Imagine living next to a toxic dumping ground for decades and you never knew it. Local 2 Investigates discovered that's what happened in an east Harris County neighborhood less than half a mile from an Environmental Protection Agency Superfund site.
"It makes you angry," said Jennifer Harpster, a homeowner. "We never got a knock at the door saying, 'Hey we just wanted to let you know there's a dioxin dumpsite just down the road.'"
That dumpsite is called the San Jacinto Waste Pits -- a highly contaminated portion of the San Jacinto River running right under I-10 East. Large signs now warn people to stay out and to not eat fish caught in the area. The EPA placed the area on its National Priorities List in 2008.
Yet for almost 40 years, Jennifer Harpster and her husband, Jim, have lived right next door and said they were never told a thing.
"You think, 'Oh my gosh, I let the kids go down there and play in the river,'" Jennifer Harpster said.
"You worry about your kids and your wife and the people around you," said Jim Harpster.
The Harpsters now know dioxin, a highly-toxic chemical, is in the river. During storms like Hurricane Ike, the river flooded west into their entire neighborhood -- including in and around their home.
"The two waters (San Jacinto River and Galveston Bay) come together and where does it go? Right in our neighborhood," said Jim Harpster. "It can get 5 to 6 to even 10 feet deep. Then, you see a lot of weird stuff."
The Harpsters said after the floods, trees would die and grass would turn brown.
Knowing what they know now, they're worried about something much more. They're concerned their children's skin rashes, along with thyroid problems, could be linked to the contaminated river. At least 35 others in their neighborhood have similar concerns. They believe the tainted water may explain what they say are high concentrations of cancer, tumors, kidney disease and other ailments among them.
World War II veteran Jarold Frautschi has lived in the neighborhood for more than 35 years. He now battles breathing problems and cancer.
"I never thought anything in the world about it, until we heard about this," Frautschi said.
Others in the neighborhood have severe cases of chloracne, a skin disorder directly linked to dioxin.
"More testing needs to be done in regard to people who live in the area," said Dale Trimble, an attorney representing the neighborhood group. "They have been ignored."
The neighbors are now suing the companies they said are to blame for dumping the dioxin. A lawsuit filed by Trimble claims the toxic waste came from the Champion Paper mill in Pasadena in the 1960s. The lawsuit claims a group called McGinnes Industrial Maintenance Corporation dumped the waste into pits near the river and eventually abandoned them. The suit also claims the toxic chemicals were allowed to seep into the river and the neighborhood for 40 years and counting.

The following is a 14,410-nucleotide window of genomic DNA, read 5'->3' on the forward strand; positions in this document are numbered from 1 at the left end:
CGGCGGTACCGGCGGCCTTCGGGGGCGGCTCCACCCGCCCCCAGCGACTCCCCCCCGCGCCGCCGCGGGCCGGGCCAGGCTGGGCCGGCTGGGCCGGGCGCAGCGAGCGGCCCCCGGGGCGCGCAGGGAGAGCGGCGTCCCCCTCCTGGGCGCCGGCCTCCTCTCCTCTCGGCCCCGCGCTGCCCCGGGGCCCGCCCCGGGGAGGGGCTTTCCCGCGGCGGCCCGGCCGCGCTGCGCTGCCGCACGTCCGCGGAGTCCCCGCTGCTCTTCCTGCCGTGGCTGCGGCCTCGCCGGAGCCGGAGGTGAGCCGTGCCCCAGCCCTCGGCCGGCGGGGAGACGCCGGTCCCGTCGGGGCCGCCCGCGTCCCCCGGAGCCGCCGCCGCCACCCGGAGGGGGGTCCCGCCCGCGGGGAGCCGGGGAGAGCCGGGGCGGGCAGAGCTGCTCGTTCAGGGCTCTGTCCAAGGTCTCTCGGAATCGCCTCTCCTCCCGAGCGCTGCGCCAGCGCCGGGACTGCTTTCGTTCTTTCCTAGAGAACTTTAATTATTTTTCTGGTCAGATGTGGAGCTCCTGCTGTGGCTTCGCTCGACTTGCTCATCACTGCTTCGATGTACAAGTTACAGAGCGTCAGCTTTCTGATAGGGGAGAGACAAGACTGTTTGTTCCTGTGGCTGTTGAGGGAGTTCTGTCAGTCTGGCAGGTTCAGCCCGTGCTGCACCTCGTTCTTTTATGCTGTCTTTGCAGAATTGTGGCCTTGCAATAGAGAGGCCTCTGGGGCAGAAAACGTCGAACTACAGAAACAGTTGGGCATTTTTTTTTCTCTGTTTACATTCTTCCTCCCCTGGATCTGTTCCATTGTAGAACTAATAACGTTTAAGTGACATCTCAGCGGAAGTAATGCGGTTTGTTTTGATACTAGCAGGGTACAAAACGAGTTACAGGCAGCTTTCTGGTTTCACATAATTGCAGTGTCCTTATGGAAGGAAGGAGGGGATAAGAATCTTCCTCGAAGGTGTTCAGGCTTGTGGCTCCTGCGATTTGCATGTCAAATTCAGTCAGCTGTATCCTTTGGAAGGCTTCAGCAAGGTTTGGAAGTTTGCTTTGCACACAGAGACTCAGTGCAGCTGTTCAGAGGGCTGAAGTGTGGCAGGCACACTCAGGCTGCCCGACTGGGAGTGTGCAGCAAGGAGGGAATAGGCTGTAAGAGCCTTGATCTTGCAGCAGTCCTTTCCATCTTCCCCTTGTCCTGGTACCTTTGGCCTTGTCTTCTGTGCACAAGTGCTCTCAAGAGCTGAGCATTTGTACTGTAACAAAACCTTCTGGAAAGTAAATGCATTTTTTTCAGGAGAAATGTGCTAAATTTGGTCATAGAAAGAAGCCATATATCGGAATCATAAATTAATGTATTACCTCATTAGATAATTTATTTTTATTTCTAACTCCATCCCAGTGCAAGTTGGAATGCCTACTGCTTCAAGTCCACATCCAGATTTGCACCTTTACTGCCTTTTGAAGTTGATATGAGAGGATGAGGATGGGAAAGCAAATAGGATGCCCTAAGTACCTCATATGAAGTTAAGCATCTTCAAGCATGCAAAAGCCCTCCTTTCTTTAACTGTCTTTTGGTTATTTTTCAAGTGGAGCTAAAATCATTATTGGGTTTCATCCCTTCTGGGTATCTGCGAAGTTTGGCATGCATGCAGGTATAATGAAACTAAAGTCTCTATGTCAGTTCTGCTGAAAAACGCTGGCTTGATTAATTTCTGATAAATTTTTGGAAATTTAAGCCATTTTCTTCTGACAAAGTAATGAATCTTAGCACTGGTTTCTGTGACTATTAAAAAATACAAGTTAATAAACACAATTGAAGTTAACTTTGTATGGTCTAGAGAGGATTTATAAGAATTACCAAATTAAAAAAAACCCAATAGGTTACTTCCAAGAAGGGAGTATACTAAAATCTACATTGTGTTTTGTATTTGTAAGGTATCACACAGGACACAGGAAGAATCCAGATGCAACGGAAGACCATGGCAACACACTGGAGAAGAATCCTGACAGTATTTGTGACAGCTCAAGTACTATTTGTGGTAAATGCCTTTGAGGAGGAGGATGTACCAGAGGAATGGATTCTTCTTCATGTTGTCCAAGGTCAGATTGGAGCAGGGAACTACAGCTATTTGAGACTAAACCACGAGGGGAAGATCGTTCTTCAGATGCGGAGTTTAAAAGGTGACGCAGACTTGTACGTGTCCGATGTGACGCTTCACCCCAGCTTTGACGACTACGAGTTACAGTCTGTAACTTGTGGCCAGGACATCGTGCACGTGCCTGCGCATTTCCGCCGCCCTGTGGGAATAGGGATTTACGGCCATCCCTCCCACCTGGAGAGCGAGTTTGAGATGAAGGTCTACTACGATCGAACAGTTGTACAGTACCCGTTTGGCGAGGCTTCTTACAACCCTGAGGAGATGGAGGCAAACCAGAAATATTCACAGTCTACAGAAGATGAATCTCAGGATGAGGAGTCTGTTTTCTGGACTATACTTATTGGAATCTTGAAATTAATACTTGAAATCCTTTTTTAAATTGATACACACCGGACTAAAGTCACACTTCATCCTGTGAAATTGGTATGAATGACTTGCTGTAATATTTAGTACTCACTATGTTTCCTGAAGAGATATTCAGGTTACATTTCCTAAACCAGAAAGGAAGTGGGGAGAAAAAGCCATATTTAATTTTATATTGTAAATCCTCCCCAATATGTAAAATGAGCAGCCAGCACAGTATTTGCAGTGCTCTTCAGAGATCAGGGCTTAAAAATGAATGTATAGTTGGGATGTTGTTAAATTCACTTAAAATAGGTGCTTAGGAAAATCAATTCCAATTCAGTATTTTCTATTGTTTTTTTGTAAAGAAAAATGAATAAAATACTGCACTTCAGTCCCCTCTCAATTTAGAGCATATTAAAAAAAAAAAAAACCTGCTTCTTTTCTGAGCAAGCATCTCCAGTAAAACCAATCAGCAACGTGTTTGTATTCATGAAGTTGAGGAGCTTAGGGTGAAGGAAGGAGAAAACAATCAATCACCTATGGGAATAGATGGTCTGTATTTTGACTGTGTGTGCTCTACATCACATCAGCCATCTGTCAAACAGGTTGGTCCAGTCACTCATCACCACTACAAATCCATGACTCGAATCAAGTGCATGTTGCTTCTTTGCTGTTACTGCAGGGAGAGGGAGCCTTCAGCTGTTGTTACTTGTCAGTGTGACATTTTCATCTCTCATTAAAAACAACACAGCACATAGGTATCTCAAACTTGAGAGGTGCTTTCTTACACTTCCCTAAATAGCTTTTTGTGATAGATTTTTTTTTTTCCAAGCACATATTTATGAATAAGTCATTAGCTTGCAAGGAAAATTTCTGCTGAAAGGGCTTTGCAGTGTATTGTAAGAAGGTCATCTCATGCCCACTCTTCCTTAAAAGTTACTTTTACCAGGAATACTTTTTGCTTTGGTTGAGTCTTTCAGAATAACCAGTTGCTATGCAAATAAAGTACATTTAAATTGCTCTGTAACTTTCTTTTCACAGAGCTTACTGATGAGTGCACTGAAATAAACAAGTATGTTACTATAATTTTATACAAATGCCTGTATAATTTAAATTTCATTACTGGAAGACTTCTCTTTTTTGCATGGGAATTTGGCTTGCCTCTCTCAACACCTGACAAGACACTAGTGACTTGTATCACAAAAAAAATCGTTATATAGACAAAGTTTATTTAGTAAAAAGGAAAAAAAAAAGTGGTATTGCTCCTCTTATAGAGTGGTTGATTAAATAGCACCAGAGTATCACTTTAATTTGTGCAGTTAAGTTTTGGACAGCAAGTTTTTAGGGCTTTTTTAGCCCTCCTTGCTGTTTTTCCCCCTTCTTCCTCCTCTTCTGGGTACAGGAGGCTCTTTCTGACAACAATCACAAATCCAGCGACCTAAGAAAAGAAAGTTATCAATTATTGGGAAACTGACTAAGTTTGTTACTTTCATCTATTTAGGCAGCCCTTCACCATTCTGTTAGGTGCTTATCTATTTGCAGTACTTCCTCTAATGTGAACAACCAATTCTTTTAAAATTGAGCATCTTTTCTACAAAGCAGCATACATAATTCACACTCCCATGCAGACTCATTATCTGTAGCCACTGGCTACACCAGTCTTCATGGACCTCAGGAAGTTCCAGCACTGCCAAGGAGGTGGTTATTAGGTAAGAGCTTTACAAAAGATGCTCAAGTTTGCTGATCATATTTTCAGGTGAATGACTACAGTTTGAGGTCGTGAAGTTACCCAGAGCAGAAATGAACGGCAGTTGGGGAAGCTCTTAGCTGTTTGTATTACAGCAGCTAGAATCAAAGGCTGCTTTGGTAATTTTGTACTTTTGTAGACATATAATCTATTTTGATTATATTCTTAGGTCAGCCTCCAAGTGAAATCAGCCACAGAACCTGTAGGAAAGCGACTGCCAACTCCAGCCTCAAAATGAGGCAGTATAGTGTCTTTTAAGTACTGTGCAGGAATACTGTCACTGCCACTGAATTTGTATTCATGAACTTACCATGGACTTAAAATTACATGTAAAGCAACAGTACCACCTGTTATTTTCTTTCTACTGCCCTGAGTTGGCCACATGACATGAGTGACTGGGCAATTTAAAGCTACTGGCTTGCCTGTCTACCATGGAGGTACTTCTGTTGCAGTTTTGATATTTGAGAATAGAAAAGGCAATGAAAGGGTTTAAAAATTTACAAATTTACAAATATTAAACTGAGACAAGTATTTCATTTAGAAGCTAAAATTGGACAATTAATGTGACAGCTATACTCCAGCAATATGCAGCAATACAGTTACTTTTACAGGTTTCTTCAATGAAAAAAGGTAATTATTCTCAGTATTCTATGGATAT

"No one has been forthcoming to the neighbors about how it affects them," Trimble said.
The EPA project manager overseeing the San Jacinto Waste Pit Superfund site told Local 2 Investigates workers have capped the leaking waste pits and that soil tests in five spots in the neighborhood last year found no dangerous levels of dioxin.
But Jennifer Harpster is not convinced and worries about all the other years when no testing was done.
"It's not safe for people to be living here," Jennifer Harpster said. "Let's recognize that fact and let's fix it."
Beyond the possibility of serious health problems for people who live in the area, neighbors said there is also a financial strain of living near the Superfund site.
"In all good conscience, I could not sell my house up to someone else, knowing what's right down the street," Jennifer Harpster said. "We would not have moved here if we had known they were dumping dioxins right down the street from us."
International Paper and Waste Management are also named in the lawsuit. International Paper acquired Champion Paper in 2000. Waste Management eventually acquired McGinnes Industrial Maintenance Corporation (MIMC).
International Paper issued the following statement regarding the lawsuit:
"We are aware of the lawsuit, which relates to a facility that was never owned or operated by International Paper. Champion Papers, which was acquired by International Paper in 2000, lawfully disposed of material at the site in the mid 1960s. International Paper, together with the other named corporations, is cooperating fully with the EPA to address the site."
Waste Management issued the following statement regarding the lawsuit:
"Neither Waste Management nor MIMC has been formally served with this lawsuit, so it is not possible to discuss as yet.
"MIMC is a corporation that no longer operates but more than four decades ago contracted with a nearby paper mill to dispose of paper mill waste for a period of nine months at the San Jacinto River site. Waste Management was not affiliated with MIMC during that period, never operated MIMC, never owned the San Jacinto River Waste Site property and was never involved in disposal there.
"Disposal operations that occurred at the San Jacinto River Waste pits historically - dating back to the mid-1960s - took place according to disposal practices common during that period and were conducted under appropriate governmental supervision at the time.
"Major remediation efforts at the site are currently under way via the U.S. EPA's Superfund process."